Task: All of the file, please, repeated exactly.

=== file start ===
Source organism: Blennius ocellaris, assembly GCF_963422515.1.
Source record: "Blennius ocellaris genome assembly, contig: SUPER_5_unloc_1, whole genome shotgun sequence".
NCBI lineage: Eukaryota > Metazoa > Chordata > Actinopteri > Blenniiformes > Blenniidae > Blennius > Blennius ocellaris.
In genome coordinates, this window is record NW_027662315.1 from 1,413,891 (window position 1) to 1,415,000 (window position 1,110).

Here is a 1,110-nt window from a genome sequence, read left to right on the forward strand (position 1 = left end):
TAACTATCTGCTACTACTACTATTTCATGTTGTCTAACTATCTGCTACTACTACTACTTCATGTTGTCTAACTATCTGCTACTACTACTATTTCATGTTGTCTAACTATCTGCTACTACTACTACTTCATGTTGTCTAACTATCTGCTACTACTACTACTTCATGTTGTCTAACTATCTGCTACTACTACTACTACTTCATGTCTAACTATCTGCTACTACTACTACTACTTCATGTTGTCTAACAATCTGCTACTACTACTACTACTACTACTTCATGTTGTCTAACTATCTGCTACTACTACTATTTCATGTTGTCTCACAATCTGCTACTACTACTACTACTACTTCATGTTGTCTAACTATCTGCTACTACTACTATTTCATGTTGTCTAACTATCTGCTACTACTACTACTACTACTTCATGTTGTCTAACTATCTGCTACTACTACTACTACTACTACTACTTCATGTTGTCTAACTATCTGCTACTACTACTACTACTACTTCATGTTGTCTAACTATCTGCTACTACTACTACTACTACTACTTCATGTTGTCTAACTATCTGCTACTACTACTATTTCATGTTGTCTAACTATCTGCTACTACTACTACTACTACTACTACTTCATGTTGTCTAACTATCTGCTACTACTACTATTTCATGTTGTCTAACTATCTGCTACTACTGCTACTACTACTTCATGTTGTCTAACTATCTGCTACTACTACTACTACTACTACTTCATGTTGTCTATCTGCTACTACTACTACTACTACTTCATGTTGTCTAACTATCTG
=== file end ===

Source organism: Blennius ocellaris, assembly GCF_963422515.1.
Source record: "Blennius ocellaris genome assembly, contig: SUPER_5_unloc_1, whole genome shotgun sequence".
NCBI lineage: Eukaryota > Metazoa > Chordata > Actinopteri > Blenniiformes > Blenniidae > Blennius > Blennius ocellaris.
In genome coordinates, this window is record NW_027662315.1 from 1,413,891 (window position 1) to 1,415,000 (window position 1,110).

Here is a 1,110-nt window from a genome sequence, read left to right on the forward strand (position 1 = left end):
TAACTATCTGCTACTACTACTATTTCATGTTGTCTAACTATCTGCTACTACTACTACTTCATGTTGTCTAACTATCTGCTACTACTACTATTTCATGTTGTCTAACTATCTGCTACTACTACTACTTCATGTTGTCTAACTATCTGCTACTACTACTACTTCATGTTGTCTAACTATCTGCTACTACTACTACTACTTCATGTCTAACTATCTGCTACTACTACTACTACTTCATGTTGTCTAACAATCTGCTACTACTACTACTACTACTACTTCATGTTGTCTAACTATCTGCTACTACTACTATTTCATGTTGTCTCACAATCTGCTACTACTACTACTACTACTTCATGTTGTCTAACTATCTGCTACTACTACTATTTCATGTTGTCTAACTATCTGCTACTACTACTACTACTACTTCATGTTGTCTAACTATCTGCTACTACTACTACTACTACTACTACTTCATGTTGTCTAACTATCTGCTACTACTACTACTACTACTTCATGTTGTCTAACTATCTGCTACTACTACTACTACTACTACTTCATGTTGTCTAACTATCTGCTACTACTACTATTTCATGTTGTCTAACTATCTGCTACTACTACTACTACTACTACTACTTCATGTTGTCTAACTATCTGCTACTACTACTATTTCATGTTGTCTAACTATCTGCTACTACTGCTACTACTACTTCATGTTGTCTAACTATCTGCTACTACTACTACTACTACTACTTCATGTTGTCTATCTGCTACTACTACTACTACTACTTCATGTTGTCTAACTATCTG